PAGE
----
Autumn is my favourite season. Where we live in the Tuscan Apennines, at the dying end of summer, colours are on fire. The weather suits me better. There are still sunny days with blue, blue skies and the mountains call to me to walk.
The way my writing schedule has worked out over these past couple of years, autumn is also when I receive my structural edits.
And just as with the latest news of the virus, I struggle a little, because for a while I seem to take one step forwards and two steps back.
I am very lucky to have a loving, helpful partner and he understands when I need to hide away to write. But he’s also available for brainstorming.
So, our conversation last Saturday when we climbed up to Monte Carpegna at 1,400 metres will have sounded strange to anybody who didn’t know what we were up to.
‘I have to kill off somebody,’ I tell him ‘and another probably needs to go mad. That evil female needs to get the chop too. What do you think?’
‘Why don’t you?’ he goes. ‘What if? Perhaps you could…’
And so on. Oh, the power!
Walks in autumn have become a kind of allegory.
A break from the desk helps me gain perspective and I can see clearer. When I walk, there are smooth sections, but there are steep climbs to navigate and I need to slow down. At the summit, observing the view spread below me, I see the better parts of the landscape, the least picturesque. And so it is with my draft. Back in my writing cubby hole, I begin to edit.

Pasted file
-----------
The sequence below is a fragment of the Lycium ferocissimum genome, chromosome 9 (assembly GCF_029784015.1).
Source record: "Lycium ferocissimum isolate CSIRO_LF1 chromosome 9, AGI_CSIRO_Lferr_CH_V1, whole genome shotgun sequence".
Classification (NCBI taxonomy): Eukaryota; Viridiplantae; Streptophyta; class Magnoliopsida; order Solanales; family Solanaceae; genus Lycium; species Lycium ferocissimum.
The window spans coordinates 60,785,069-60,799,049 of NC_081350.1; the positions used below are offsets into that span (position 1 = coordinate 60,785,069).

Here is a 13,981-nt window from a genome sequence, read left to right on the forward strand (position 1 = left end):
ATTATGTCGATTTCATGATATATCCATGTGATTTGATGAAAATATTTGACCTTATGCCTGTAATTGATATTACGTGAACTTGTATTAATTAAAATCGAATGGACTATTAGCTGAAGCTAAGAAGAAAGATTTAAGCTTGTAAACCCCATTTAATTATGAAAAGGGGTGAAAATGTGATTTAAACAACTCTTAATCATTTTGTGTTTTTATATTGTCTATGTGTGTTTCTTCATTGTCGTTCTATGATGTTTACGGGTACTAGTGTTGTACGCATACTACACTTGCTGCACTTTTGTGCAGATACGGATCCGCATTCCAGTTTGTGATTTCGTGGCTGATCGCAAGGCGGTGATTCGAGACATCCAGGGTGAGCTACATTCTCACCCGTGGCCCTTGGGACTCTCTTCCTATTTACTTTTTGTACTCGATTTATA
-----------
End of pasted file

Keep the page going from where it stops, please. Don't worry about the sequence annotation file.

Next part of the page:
Walking, my lovely editor at Bookouture, plus my favourite creative writing course book from the university of East Anglia are my saviours as far as structural edits go. Unfortunately, this text is out of print at the moment, but grab a second-hand copy if you can:
In this book, Paul Magrs advises me to try to be as objective as I can about my writing.
So, armed with a summary of my chapters, and using coloured post-its to show my main characters and events, I can see whether my story is balanced, and move scenes around or, indeed, cut them.
“You have to clear your mind somewhat to do this. You must regard the writer as someone who isn’t you.”
So, onwards. There might be a few more walks needed in the next ten days before I submit my redrafted novel to my editor. But I’m not complaining.
As we are into our last month here in Tuscany, those walks will be in our beautiful mountains. Bring them on.